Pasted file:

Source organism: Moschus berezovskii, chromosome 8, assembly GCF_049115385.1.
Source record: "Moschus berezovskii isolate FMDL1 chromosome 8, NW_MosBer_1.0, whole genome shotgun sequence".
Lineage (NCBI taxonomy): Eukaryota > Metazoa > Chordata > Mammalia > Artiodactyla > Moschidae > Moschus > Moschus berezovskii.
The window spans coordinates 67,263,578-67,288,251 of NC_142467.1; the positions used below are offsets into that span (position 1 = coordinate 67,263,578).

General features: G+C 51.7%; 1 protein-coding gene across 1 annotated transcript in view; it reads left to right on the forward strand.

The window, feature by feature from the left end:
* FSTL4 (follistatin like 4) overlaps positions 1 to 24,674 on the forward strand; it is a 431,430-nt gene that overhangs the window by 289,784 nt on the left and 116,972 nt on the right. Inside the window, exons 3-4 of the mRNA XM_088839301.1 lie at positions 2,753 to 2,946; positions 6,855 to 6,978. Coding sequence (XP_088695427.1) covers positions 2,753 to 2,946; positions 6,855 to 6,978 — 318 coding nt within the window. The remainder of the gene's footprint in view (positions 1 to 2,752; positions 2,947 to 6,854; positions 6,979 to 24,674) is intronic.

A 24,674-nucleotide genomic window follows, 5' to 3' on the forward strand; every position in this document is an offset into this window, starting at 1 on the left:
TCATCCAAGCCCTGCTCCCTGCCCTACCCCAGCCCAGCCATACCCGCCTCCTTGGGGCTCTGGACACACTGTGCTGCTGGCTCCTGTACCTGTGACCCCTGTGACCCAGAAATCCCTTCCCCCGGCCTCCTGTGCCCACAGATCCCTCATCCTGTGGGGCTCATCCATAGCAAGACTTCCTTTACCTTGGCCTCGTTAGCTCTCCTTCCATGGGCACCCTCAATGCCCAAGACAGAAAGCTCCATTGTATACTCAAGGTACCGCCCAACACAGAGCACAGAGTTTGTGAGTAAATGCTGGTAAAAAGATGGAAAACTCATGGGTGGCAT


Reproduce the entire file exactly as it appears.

Source organism: Moschus berezovskii, chromosome 8, assembly GCF_049115385.1.
Source record: "Moschus berezovskii isolate FMDL1 chromosome 8, NW_MosBer_1.0, whole genome shotgun sequence".
Lineage (NCBI taxonomy): Eukaryota > Metazoa > Chordata > Mammalia > Artiodactyla > Moschidae > Moschus > Moschus berezovskii.
The window spans coordinates 67,263,578-67,288,251 of NC_142467.1; the positions used below are offsets into that span (position 1 = coordinate 67,263,578).

General features: G+C 51.7%; 1 protein-coding gene across 1 annotated transcript in view; it reads left to right on the forward strand.

The window, feature by feature from the left end:
* FSTL4 (follistatin like 4) overlaps positions 1 to 24,674 on the forward strand; it is a 431,430-nt gene that overhangs the window by 289,784 nt on the left and 116,972 nt on the right. Inside the window, exons 3-4 of the mRNA XM_088839301.1 lie at positions 2,753 to 2,946; positions 6,855 to 6,978. Coding sequence (XP_088695427.1) covers positions 2,753 to 2,946; positions 6,855 to 6,978 — 318 coding nt within the window. The remainder of the gene's footprint in view (positions 1 to 2,752; positions 2,947 to 6,854; positions 6,979 to 24,674) is intronic.

A 24,674-nucleotide genomic window follows, 5' to 3' on the forward strand; every position in this document is an offset into this window, starting at 1 on the left:
TCATCCAAGCCCTGCTCCCTGCCCTACCCCAGCCCAGCCATACCCGCCTCCTTGGGGCTCTGGACACACTGTGCTGCTGGCTCCTGTACCTGTGACCCCTGTGACCCAGAAATCCCTTCCCCCGGCCTCCTGTGCCCACAGATCCCTCATCCTGTGGGGCTCATCCATAGCAAGACTTCCTTTACCTTGGCCTCGTTAGCTCTCCTTCCATGGGCACCCTCAATGCCCAAGACAGAAAGCTCCATTGTATACTCAAGGTACCGCCCAACACAGAGCACAGAGTTTGTGAGTAAATGCTGGTAAAAAGATGGAAAACTCATGGGTGGCAT